Long-lost video shows Steve Jobs launching his biggest failure

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Steve Jobs during the NeXT years.
Steve Jobs during the NeXT years.
Photo: Doug Menuez

Only a handful of products Steve Jobs introduced to the world became flops, but three years after he was kicked out of Apple, the tech visionary unveiled his biggest failure ever: the NeXT computer.

Video footage of Jobs’ first major public appearance since he left Apple in 1985 was lost to the world until researchers for Aaron Sorkin’s movie came across two videotapes of the NeXT’s gala unveiling at San Francisco’s Davies Symphony Hall in 1988.

Looking back, Jobs’ machine was obviously doomed from the start. Not only was its launch delayed until 1989, it also cost $6,500 — plus $2,000 extra if you wanted an external hard drive. That didn’t stop Jobs from pulling out all of his patented charm during the 2.5-hour event.

Calling the NeXT a failure may be a bit unfair. After all, it laid the groundwork for OS X and Jobs’ return to Apple.

NeXT only sold 50,000 units of the expensive machine, but the computer was used to do great things. Tim Berners-Lee designed the World Wide Web on one, and both Doom II and Quake were created on Jobs’ futuristic computer.

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  • Tallest Skil

    Foundation of the modern Internet’s not really a failure.

    • tiferrei

      Exactly! WTF! Tim Berners Lee started it on a NeXT Cube!

  • ehutchins

    Foundation of Apple after 1998… also not a failure. Someone here is clueless. #obj-C #ipod #OSX #IOS …

  • digitaldumdum

    “Only a handful of products Steve Jobs introduced to the world became flops, but three years after he was kicked out of Apple, the tech visionary unveiled his biggest failure ever: the NeXT computer.”

    It’s a silly and short-sided way to describe NeXT. NeXT was an incredible platform, but expensive and ahead of it’s time, like a number of Jobs’ ideas. However, NeXT, both as a computer and a company, provided two very important things to Jobs. First, it laid the groundwork for what would be come the kernel (literally) of Mac OSX. Second, and more important, it taught Jobs—albeit the hard way—more than he ever appreciated about the crucial importance of design vs. marketing cycles. In short, NeXT is precisely why, when Jobs came back to Apple, he had success after success. I don’t really understand the point of calling NeXT “(Jobs’) biggest failure ever”, when the author himself points out the important positives. Then again, I •do• understand the point: slow day, clicks and taps needed.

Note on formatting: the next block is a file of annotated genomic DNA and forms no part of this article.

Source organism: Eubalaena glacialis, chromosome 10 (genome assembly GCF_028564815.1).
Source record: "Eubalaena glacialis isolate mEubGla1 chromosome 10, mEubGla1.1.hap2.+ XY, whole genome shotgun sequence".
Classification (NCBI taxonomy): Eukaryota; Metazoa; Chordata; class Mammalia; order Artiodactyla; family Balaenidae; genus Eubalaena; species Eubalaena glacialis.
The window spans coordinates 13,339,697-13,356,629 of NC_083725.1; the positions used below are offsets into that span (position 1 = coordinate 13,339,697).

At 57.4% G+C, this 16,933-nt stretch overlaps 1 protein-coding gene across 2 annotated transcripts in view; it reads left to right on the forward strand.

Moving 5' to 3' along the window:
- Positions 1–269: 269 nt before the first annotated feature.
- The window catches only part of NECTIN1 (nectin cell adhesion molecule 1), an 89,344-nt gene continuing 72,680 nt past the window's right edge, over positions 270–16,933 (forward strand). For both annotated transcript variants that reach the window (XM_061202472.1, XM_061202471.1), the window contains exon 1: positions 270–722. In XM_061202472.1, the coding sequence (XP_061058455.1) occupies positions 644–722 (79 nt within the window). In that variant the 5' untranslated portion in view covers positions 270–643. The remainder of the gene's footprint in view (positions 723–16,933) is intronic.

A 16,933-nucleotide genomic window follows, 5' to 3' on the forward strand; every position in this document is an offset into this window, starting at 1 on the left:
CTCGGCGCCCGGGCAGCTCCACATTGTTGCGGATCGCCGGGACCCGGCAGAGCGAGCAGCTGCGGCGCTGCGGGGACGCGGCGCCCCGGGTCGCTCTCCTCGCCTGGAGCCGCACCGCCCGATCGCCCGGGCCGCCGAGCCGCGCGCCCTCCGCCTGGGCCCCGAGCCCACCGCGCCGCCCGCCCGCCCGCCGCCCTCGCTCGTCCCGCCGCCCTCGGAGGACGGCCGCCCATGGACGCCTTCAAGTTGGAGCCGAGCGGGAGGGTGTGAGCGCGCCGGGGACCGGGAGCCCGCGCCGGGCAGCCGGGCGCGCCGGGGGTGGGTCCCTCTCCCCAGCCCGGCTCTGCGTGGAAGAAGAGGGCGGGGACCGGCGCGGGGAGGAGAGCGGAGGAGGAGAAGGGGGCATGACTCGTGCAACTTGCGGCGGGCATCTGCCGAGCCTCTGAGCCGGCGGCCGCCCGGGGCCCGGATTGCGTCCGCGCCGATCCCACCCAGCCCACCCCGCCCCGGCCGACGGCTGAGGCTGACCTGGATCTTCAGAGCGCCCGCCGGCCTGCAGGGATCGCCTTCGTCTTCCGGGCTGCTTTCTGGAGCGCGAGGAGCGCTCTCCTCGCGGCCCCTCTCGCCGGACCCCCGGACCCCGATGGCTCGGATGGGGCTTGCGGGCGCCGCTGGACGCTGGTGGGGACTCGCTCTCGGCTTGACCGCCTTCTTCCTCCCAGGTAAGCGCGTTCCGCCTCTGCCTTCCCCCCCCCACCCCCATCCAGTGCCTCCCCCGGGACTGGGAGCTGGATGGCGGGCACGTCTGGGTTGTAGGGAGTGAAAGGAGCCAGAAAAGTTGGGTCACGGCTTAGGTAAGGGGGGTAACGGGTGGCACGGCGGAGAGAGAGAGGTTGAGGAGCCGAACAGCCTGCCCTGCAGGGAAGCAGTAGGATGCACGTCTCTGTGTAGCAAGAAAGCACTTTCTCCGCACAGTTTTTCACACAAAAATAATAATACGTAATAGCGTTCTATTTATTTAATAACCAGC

• Nem Wan

    In a way Steve Jobs never left Apple because NeXT also became Apple. The old Apple and NeXT were the new Apple’s parents. You could say Jobs founded Apple three times: Apple, NeXT, then the surgery to combine them.

  • DeanMN

    No one who was alive at the time saw NeXT as a failure. The company and its technologies were envied and well respected.

  • GrangerFX

    That’s no failure. It is the beginning of one of the greatest success stories in the history of computers. I use code beginning with NS, short for Next Step, every day thanks to Steve Jobs and Next.

  • NeXTSTEP is what it was called before its return to Apple. Significant parts of it were moved wholesale into the Mac, iOS, tvOS and watchOS. It lives in well over a billion devices today.

    They got so many things so right that the world takes them all for granted 30 years later.

    Just as an aside, while you mention the $2000 hard disk, you fail to mention the 400dpi, $1800 laser printer, which competed with Apple’s LaserWriter at the time, a 300dpi, $4500 device.

  • Adam PW Smith

    Clearly you need to rethink classifying NeXT as a failure. (Especially if you’re current typing or viewing on a Mac.)